• A company that pools funds raised from an offer of digital tokens to invest in shares and that distributes profits arising from managing its portfolio to token holders will have to establish a CIS, and the tokens will constitute units in a CIS and will therefore be capital markets products under the SFA.  The CIS will need to be authorised or recognised under the SFA and may trigger the prospectus requirements in the SFA.  The company will also require a capital markets services licence for carrying on the regulated activity of fund management, unless exempted.

  • An offer of tokens by a Singapore-incorporated entity that cannot be accessed by persons in Singapore will not be regulated under the SFA.  However, if the token seller pools the proceeds of the sale to invest in shares of companies, the seller may nevertheless be carrying on the business of fund management in Singapore and therefore require a capital markets services licence.

  • Digital tokens that amount to loans or debentures will constitute securities under the SFA and will trigger the prospectus requirements, unless an exemption applies.

  • Platforms for trading digital tokens that are capital markets products will require MAS approval or recognition as organised markets in accordance with the SFA.

  • Token issuers should consider whether their conduct amounts to providing financial advice in Singapore, thereby necessitating a licence under the FAA.

  • A digital token is not a capital markets product under the SFA merely because it is a security under the ‘Howey Test’ of US law and is traded on secondary markets to which Singapore persons have access.  The digital token must be independently assessed under the SFA to determine if it is a capital markets product in Singapore.  Singapore does not rely on the Howey Test to determine whether a token is a capital markets product.

  • A digital token that only confers the right to vote on features of the platform with which it operates and serves as a reward for participating in activities of the platform will not be a capital markets product under the SFA.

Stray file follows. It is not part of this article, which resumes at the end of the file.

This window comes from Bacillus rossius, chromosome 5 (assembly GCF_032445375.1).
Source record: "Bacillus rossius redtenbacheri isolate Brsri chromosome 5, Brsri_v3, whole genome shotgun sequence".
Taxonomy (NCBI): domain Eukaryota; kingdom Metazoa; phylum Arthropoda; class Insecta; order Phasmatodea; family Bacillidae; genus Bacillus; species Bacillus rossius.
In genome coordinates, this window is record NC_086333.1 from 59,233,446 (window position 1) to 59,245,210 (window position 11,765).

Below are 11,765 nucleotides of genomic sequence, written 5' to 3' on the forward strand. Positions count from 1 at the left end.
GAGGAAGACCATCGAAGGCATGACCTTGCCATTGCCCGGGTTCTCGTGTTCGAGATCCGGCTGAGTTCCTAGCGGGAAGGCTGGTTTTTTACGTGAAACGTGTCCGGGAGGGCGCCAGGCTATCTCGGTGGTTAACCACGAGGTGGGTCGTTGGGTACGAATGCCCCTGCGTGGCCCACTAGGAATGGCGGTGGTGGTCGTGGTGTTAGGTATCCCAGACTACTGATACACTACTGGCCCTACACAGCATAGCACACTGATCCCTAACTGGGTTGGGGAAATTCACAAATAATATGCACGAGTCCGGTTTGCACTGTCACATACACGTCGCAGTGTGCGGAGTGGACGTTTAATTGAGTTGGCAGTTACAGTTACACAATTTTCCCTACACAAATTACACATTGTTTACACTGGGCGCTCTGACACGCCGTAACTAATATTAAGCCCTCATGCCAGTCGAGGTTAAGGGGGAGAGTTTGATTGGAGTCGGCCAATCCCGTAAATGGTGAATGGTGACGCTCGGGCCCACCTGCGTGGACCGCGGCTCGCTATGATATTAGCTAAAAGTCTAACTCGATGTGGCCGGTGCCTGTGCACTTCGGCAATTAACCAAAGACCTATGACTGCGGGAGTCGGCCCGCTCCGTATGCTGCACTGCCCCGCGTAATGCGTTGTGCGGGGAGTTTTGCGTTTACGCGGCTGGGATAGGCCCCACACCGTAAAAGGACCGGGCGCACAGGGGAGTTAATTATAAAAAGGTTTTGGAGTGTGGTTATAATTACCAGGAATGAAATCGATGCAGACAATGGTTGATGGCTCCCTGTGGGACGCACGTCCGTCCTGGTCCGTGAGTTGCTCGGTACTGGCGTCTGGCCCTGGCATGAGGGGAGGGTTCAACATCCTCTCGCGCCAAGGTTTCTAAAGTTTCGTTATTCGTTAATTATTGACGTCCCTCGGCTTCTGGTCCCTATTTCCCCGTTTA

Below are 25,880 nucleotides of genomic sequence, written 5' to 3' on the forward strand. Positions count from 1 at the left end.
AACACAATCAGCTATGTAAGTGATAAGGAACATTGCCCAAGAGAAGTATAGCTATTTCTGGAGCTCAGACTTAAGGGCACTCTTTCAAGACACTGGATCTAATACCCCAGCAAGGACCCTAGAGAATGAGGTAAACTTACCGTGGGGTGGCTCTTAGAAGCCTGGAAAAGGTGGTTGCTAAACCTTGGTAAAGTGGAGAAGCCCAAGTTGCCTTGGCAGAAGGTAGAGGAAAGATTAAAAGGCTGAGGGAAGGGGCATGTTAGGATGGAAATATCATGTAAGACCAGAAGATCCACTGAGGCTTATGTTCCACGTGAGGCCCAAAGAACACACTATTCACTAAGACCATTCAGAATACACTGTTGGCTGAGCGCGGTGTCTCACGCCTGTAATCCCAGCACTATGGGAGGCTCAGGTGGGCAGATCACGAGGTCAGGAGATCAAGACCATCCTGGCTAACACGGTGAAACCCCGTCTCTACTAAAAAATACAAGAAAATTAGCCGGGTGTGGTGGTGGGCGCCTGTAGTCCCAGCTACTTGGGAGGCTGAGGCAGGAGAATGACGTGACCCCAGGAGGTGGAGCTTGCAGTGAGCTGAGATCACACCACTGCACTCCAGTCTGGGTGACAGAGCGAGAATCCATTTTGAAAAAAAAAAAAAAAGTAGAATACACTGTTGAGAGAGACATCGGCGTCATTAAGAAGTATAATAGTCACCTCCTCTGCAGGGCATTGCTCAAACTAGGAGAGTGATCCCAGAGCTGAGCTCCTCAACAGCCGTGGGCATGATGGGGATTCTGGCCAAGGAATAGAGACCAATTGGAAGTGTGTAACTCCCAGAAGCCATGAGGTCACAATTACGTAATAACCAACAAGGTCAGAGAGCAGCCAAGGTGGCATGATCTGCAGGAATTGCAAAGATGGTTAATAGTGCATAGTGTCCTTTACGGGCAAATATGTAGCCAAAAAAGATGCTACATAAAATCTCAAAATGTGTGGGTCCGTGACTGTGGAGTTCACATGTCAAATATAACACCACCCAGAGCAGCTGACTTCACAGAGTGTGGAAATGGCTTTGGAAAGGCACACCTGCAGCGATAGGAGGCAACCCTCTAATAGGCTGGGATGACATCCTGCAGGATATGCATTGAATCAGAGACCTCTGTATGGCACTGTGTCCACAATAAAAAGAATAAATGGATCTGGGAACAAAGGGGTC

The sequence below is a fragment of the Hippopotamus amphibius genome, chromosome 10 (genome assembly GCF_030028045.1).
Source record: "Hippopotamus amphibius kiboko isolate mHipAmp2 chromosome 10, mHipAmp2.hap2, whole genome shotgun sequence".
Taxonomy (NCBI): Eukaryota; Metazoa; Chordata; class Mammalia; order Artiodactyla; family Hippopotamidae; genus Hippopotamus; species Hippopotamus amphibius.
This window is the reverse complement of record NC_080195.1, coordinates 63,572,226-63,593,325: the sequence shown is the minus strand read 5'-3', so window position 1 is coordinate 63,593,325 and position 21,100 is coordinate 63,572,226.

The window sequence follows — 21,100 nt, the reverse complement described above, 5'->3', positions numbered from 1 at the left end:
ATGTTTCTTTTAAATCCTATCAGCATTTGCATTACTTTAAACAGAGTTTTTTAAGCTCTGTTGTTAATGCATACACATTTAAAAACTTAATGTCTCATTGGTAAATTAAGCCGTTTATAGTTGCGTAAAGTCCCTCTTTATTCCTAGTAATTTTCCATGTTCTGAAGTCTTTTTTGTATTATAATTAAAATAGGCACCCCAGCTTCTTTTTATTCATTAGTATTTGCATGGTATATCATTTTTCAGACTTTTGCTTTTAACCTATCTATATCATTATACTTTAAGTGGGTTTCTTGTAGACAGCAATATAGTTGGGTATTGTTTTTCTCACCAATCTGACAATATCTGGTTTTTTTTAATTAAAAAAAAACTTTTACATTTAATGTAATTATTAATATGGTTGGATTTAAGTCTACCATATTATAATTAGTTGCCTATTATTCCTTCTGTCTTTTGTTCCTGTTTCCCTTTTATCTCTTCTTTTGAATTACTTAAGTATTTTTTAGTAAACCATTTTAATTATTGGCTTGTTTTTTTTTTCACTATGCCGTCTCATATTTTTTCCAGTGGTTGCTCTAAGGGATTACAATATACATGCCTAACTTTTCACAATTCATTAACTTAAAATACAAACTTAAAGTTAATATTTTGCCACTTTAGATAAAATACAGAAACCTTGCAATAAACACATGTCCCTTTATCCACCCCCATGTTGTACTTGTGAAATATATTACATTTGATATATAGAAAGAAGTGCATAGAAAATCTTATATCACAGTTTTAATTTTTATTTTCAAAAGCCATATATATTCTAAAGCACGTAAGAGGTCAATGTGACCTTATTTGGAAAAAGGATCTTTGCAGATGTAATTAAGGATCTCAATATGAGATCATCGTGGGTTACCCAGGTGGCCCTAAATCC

• A company that provides advisory services to clients that sell digital tokens that are not capital markets products will not be engaged in the SFA-regulated activity of advising on corporate finance or the FAA-regulated activity of providing a financial advisory service.  However, if the token is a digital payment token under the PSA, the company may require a licence to carry on the business of dealing in digital payment tokens and may therefore also be subject to AML/CFT requirements under the PSA.

  • If a token gives the holder the right to sell the token back to the issuer for a certain amount, the token would be a debenture and thus a capital markets product under the SFA.  If the token is a debenture, an offer of the token would trigger the prospectus requirements under the SFA and the seller of the token would require a licence under the SFA to deal in capital markets products.

  • If the value of a token is pegged to an underlying fiat currency and the token represents the obligation of the issuer to buy the token back for the stated value of the currency, the token would constitute a debenture with the same consequences as the previous bullet.  In addition, however, the token may constitute “e-money” under the PSA which would result in the seller needing a licence under the PSA to provide e-money issuance services.

MAS has reaffirmed that businesses seeking to apply technology in innovative ways to provide financial services that are or are likely to be regulated by MAS are eligible to apply to enter the MAS regulatory sandbox and face relaxed specific legal and regulatory requirements.

Finally, MAS notes that it only wishes to receive inquiries regarding the application of the securities laws to digital tokens after a person has reviewed the case studies and answered certain critical questions set out in the Guide.  If an inquiry is warranted, MAS provides a helpful checklist of items to consider submitting in support of the inquiry.  MAS stresses that any reply to an inquiry would not be an endorsement of the inquirer’s digital token, offering or business model and would not preclude MAS from taking enforcement action based on the characteristics of the token as issued and/or the actions of the inquirer related to the issuance of the token.

 

[1] The Guide analysed the proposed version of the PSA, the Payment Services Bill, but there are no material differences between the PSA and the Bill with respect to the matters discussed in the Guide.  Please see our article providing an overview of the PSA [link].